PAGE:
Irrational Economics of Site C Dam Project
by Peter Ewart - BC Worker
April 28, 2017
The BC Liberal government is plunging ahead with its controversial Site C dam project in the northeast of the province, despite more dire warnings from researchers and experts in the fields of energy and water, and broad community, Indigenous, and environmentalist opposition. Because of its colossal costs, as well as the importance of lower cost electricity to the BC economy, many feel this project could seriously harm or even destabilize the provincial economy in the future.
In that regard, on April 19, researchers with UBC's Program on Water Governance issued a report calling for a suspension of the construction of the Site C Dam on economic grounds. Site C, a mega-project undertaken by BC Hydro and promoted by the BC Liberal government, is estimated to cost $8.8 billion (and likely more after all costs are factored in), making it the largest public works infrastructure project in the province's history. One estimate puts the cost at about $5000 per BC household.
The researchers argue that the "business case" for the dam project is weak as a result of a "dramatic decline in projected energy needs," continued low prices in the US, and a significant reduction in the cost of alternative sources of electricity such as wind, solar, geothermal, and natural gas.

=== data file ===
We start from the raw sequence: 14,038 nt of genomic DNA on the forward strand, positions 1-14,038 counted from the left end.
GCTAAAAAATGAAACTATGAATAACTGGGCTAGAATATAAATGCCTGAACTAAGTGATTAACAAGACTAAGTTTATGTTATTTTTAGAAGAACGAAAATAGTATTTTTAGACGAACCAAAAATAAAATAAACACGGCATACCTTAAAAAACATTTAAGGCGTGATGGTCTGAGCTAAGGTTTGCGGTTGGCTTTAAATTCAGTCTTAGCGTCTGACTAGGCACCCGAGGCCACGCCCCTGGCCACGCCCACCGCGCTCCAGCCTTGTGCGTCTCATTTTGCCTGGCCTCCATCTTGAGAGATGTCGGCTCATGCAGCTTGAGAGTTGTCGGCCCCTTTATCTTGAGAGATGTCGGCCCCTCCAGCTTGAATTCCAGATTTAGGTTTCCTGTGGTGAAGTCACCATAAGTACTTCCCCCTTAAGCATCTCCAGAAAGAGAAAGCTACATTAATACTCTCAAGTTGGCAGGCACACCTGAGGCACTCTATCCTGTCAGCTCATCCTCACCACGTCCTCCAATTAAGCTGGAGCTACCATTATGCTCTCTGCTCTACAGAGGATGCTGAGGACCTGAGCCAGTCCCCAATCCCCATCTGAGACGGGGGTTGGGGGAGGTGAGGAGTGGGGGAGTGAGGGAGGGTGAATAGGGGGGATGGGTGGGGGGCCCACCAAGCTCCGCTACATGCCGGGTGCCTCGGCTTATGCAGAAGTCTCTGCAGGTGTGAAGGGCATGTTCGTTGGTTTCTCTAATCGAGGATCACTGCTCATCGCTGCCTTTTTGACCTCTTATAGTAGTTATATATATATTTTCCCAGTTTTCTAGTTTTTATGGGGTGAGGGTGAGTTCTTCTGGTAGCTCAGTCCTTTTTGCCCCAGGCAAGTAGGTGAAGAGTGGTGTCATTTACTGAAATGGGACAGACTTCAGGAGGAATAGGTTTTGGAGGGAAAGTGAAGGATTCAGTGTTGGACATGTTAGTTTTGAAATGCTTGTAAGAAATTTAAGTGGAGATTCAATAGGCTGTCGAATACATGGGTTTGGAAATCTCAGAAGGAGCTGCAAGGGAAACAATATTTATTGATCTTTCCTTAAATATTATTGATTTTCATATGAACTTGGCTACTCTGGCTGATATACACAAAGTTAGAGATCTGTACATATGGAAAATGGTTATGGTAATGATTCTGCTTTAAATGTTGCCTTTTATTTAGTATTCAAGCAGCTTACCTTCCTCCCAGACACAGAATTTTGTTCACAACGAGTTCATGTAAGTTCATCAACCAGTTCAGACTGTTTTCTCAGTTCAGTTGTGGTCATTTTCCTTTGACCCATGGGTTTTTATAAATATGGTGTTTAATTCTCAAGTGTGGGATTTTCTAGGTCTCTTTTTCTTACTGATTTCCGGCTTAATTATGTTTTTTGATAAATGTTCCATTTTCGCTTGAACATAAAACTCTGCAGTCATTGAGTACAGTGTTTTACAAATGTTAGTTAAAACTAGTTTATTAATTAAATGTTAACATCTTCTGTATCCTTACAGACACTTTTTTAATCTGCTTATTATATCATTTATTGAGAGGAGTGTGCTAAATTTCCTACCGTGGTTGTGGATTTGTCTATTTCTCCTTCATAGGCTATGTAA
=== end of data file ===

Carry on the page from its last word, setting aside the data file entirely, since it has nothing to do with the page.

Once in operation, the dam will generate a 100 per cent surplus of electricity. This excess will extend for nearly a decade after commissioning, resulting in as much as a $1 billion loss (in addition to construction costs).
The shortfall will have to be made up for by BC Hydro which likely means dramatically jacked up power rates for home, commercial and industrial users across the province.
In the opinion of the researchers, suspending the construction of Site C (and having the project reviewed by the BC Utilities Commission) is still within the realm of possibility economically speaking. Using BC Hydro's own figures, either suspending or canceling the project "would save between $500 million and $1.65 billion, depending on future conditions."
Many hundreds of people from across BC have come forward to express their views on Site C and have a say on matters that affect their lives, but they are blocked by the political system. Photo shows hundreds of "Stake in the Peace" stakes purchased by BC residents and planted at a farm in Bear Flat along the Peace River, with money going to fund the resistance